Flex vs Bison import

I’ve written a basic Bison import for Antlrvsix, and now I’m in the guts of writing a Flex import. While writing the Bison import, I soon realized a problem that I could not deal with immediately. Many people write Bison code that is very undisciplined. Often the code contains driver code (calc.y from the official Gnu repository), The static semantics is often wrapped up with the tree construction. While this is ok, this means the grammar contains target-language code, which is not a great way to write grammars. If you really want an abstract syntax tree instead of a parse tree for semantic checks, you should discipline the semantic checks outside of tree construction. For now, I do not copy code blocks to the generated Antlr grammar.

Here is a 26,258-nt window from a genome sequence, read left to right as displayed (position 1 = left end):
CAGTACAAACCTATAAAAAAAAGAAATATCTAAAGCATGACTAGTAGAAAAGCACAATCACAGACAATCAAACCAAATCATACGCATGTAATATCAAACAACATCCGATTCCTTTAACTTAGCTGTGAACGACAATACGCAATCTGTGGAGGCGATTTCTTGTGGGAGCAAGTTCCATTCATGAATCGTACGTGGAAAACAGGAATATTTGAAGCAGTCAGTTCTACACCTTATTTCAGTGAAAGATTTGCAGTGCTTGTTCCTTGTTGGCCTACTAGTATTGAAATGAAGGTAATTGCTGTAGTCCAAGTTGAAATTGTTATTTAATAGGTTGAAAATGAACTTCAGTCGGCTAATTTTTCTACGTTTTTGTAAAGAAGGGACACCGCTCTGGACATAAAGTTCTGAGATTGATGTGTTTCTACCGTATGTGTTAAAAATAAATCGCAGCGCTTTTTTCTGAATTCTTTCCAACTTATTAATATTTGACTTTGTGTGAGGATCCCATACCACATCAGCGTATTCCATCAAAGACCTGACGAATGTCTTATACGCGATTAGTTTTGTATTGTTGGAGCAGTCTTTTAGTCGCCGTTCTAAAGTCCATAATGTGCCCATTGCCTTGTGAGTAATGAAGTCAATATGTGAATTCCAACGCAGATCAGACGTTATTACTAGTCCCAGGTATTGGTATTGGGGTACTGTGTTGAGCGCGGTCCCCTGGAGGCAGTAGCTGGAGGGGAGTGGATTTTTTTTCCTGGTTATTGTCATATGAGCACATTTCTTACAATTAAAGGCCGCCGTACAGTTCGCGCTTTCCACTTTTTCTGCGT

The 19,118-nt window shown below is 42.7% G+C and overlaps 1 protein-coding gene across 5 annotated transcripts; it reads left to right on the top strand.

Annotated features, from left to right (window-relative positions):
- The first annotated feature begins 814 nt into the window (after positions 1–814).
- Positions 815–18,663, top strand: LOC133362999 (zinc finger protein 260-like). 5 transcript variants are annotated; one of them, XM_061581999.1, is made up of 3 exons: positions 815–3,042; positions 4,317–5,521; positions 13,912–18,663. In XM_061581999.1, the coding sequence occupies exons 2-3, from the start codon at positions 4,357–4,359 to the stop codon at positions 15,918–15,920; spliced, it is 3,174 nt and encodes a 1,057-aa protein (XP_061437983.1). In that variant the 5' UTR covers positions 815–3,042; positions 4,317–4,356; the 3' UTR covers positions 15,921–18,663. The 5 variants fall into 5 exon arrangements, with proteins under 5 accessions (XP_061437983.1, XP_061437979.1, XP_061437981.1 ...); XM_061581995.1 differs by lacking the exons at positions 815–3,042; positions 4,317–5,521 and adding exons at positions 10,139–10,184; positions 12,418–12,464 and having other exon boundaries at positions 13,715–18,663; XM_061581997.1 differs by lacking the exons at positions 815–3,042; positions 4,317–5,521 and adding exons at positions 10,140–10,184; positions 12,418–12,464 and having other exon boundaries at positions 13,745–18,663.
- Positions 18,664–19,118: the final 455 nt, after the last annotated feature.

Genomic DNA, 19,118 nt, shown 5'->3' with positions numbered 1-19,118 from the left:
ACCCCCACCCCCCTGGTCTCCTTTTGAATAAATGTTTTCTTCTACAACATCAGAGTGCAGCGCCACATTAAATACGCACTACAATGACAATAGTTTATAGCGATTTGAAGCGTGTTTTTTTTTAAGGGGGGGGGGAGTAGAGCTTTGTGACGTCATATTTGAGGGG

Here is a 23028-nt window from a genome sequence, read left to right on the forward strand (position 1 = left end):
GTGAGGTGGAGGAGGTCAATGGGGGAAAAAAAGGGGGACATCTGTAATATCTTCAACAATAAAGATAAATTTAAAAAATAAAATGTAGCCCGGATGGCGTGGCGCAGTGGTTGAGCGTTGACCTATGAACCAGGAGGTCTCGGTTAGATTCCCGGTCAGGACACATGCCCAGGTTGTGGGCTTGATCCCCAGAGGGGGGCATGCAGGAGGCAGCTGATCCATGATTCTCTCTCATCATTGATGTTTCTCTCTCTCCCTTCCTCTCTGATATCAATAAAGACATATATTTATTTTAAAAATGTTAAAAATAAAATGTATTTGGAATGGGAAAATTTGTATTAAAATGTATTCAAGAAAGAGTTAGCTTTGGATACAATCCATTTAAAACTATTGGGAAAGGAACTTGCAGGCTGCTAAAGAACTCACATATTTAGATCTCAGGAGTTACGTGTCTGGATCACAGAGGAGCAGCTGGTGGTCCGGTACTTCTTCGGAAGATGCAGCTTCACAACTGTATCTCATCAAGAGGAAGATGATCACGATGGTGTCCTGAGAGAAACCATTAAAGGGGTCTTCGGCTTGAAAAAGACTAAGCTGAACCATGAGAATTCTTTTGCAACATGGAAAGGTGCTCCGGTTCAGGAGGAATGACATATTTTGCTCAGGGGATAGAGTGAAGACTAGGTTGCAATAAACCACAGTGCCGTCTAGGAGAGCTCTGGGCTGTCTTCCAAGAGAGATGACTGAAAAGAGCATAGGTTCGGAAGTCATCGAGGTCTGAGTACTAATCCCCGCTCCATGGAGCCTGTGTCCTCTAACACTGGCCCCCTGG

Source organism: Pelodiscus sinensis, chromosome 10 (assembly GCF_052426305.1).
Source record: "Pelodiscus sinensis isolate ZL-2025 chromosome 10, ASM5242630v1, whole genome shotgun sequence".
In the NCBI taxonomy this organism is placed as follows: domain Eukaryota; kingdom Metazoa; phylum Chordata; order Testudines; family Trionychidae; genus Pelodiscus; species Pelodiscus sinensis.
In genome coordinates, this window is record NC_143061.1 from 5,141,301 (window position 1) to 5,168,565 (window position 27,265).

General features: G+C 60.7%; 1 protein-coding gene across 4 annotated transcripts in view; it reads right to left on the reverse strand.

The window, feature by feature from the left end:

For Flex, the problem is that the embedded code exclusively performs semantic checks at the lexer phase. So this code must be included in a generated Antlr lexer grammar. The good news is that it’s not too difficult to convert the patterns in Flex into Antlr lexer rules and modes. You can then convert the code blocks in a Flex rule into your target language. Whether this works or not, I will find out–I’m translating line-by-line the Flex lexical grammar into an Antlr lexer grammar, and so far, it looks good.

Aside, I’ve been using Antlrvsix quite a bit myself to write the Flex grammars. I added a refactoring to sort lexer modes alphabetically since the original Flex “scan.l” code defined the start states in a haphazard order. And, since I’ve switch to the “Dark mode” theme in Visual Studio 2019, I added to the options color selections for grammar symbols so I can see the symbol text more clearly.


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